I always heed a warning and I was told in no uncertain terms that Uncle Ming's was:
a) hard to find, the only keys to its existence are a somewhat camouflaged bicycle, some chalk writing on the pavement and a bouncer.
b) it's dark, like dark, dark and housed in the basement level of a building
c) it's unashamedly Asian themed, with incense burning, glowing red lights and sepia tinted photos that remind me of my parent's photo albums
I'm meeting Freaky Flier armed with all of these bits of knowledge and imagining us wandering up and down York Street aimlessly. We needn't have worried, the number is clearly signposted and bouncer and the bike tell us that we are at the right place. We head downstairs where we hear music and smell the incense. Walking through the rather plain area outside for a neighbouring suit shop is like transitioning from black & white to colour.
Reminiscent of a speakeasy, Uncle Ming's is packed and there's an altar to Uncle Ming shrouded by two red lights in the shape of woks. A wall has posters of Chinese retro glamour girls. And if you look closely, there are subtle drawings of Chinese erotica on the walls. The sinks in the bathrooms are made out of painted woks-you get my drift...it's themed!
It's Friday night which is probably one of the busier nights in this C.B.D. small bar. All but one small table is taken by patrons and we ease ourselves onto the wooden stools and huddle over the wooden table. It's not exactly comfortable and we keep an eye out for better tables. Freaky Flier grabs the menu and we choose drinks. Since I'm not driving, we decide to share one of the teapot cocktails. There's a range of Asian spirits too including many types of sake as well as the usual beers, cider and spirits. The atmosphere is friendly from both the staff and the other patrons.
Bruce Lee $39
Cocktails can be bought by the glass or by the ceramic teapot which serves three. Dubbed as "Uncle Ming's Secret Recipe", it includes sloe gin, vodka, peach and ginger beer. It's also very drinkable and sweet like peach and ginger iced tea so that you keep drinking until you realise that you've drunken a bit too much too quickly. This is when the dumplings come in handy.
This evening, the section that we're sitting in has been booked so everyone sitting there has been asked to relocate. We spend a few minutes sitting at the bar and then a table frees up. A proper table - hooray!
Dumplings are broken up into two choices. There is "From the North" of which there are two types of those thicker, studier dumplings and then there's "From the South" which are like Cantonese Yum Cha dumplings. Past the archway are clouds of steam where dumplings are busy being steamed. I place an order at the bar and we get a glowing cylinder with a number on it to take back to the table.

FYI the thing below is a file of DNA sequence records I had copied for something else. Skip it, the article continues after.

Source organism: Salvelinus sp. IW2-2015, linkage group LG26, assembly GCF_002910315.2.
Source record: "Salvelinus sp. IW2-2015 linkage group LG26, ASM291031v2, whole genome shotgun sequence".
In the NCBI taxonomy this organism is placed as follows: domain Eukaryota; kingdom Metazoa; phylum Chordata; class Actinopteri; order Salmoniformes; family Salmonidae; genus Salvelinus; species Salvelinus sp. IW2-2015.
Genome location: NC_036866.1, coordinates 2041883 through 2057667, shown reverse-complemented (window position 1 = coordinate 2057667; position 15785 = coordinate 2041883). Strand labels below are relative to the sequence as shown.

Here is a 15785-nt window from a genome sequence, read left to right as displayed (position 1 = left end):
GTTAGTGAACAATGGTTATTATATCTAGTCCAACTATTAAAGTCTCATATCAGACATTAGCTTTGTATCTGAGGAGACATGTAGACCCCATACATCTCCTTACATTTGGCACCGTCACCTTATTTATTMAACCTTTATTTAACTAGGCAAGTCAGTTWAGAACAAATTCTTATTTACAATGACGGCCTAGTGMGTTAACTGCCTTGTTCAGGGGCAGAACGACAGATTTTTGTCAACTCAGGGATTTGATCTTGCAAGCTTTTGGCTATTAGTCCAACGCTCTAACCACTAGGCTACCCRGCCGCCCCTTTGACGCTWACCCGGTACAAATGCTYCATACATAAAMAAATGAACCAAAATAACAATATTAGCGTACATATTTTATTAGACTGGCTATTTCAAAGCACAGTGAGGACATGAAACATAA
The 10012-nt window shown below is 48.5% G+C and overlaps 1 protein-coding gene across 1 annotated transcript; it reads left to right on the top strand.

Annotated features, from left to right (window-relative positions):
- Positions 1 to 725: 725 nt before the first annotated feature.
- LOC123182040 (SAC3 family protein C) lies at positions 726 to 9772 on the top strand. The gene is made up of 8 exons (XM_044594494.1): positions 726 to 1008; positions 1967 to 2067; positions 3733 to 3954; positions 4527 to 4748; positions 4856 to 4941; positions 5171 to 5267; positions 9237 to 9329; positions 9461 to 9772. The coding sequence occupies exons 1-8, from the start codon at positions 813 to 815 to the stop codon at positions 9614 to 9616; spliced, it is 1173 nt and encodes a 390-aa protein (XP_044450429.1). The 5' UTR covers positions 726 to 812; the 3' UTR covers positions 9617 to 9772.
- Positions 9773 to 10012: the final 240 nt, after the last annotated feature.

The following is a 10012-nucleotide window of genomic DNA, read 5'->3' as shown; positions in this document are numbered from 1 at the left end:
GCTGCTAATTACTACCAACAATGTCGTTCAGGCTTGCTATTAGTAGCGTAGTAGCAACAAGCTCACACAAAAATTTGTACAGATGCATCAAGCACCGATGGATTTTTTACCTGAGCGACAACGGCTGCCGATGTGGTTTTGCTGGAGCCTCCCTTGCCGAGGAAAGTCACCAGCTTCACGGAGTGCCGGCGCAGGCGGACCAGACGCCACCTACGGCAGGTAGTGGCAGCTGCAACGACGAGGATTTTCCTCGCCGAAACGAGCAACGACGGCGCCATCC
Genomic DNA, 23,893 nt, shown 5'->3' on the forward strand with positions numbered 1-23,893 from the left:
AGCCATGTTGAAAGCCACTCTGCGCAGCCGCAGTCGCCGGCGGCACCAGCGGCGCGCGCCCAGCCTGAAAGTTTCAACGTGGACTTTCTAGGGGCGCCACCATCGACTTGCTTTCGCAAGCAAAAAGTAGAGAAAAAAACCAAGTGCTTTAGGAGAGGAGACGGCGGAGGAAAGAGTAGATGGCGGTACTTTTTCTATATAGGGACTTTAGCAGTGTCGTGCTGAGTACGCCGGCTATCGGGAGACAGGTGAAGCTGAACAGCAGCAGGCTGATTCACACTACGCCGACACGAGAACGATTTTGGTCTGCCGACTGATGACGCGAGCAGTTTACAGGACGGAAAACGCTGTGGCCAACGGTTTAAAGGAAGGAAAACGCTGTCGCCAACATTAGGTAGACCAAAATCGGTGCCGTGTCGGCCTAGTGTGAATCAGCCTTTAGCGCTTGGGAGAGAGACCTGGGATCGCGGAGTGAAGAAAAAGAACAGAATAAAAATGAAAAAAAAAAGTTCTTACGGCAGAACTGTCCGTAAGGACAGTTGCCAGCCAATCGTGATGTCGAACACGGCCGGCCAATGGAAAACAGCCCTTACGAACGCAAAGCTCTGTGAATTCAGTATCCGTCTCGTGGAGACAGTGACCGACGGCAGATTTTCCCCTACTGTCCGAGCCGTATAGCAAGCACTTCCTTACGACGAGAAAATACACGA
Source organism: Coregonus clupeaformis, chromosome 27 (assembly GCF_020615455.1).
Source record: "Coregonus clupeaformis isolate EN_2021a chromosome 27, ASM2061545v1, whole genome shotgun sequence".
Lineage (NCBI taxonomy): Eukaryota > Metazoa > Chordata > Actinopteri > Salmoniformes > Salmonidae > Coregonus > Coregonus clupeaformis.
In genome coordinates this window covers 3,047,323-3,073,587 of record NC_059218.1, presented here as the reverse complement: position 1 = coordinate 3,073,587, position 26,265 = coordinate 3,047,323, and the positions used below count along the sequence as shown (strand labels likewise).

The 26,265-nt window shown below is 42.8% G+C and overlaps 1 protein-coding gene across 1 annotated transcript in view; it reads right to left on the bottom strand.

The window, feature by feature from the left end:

Two towers of dumpling steamers arrive and are deposited on the table. If you want to know what is what, the fillings are inked on the side of the steamers. I must admit I don't usually go for edamame but these are quite good with a generous sprinkling of salt on them and I felt myself popping pod after pod.
Chicken and coriander dumplings $7.50 for three
We ask about who makes the dumplings They tell us that the dumplings are made for them by an external company. These dumplings are firm and plump and filled with chicken and coriander. If you venture a little further afield to say Ashfield, these types of dumplings tend to come sixteen to a serve for about $9 which is why Mr NQN loves them so much so I'm glad I didn't bring him here ;)
Vegetable Gow Gee $7.50 for three
We both liked the vegetable gow gees with a strong taste of shiitake mushroom inside and they were plump with a lot of filling.
Prawn Dumpling $7.50 for three
The crystal prawn dumplings are not har gows, they are half moons that aren't particularly filled up. The prawns are small and the filling fairly flat.
Pork Dim Sum $8.50 for three
These dim sum are large but don't quite have the finesse of other dim sum and whilst there's plenty of filling, there isn't a lot of flavour to these so we dunk them in the spicy chilli sauce.
BBQ Duck Buns $4.50 each
The filling in these steamed buns is BBQ duck instead of pork and that makes a nice change. The filling is richly flavoured and saucey and the buns are soft on the outside. Freaky Flier notes that the whites of the buns are not soggy or wet as they can sometimes be.
We watch as crowds ebb and flow. Those standing quickly claim tables once cleared and Freaky Flier and I need a bit less noise with which to converse although a part of us feels comfortable and enamoured by our surroundings. Bruce Lee vs Chuck Norris anyone?
So tell me Dear Reader, do you usually eat at bars or do you go elsewhere to have something to eat? And are you a beer, cider or cocktail drinker?
Uncle Ming's, Sydney
55 York Street Sydney NSW 2000, Australia Open Monday to Saturday from 4pm until late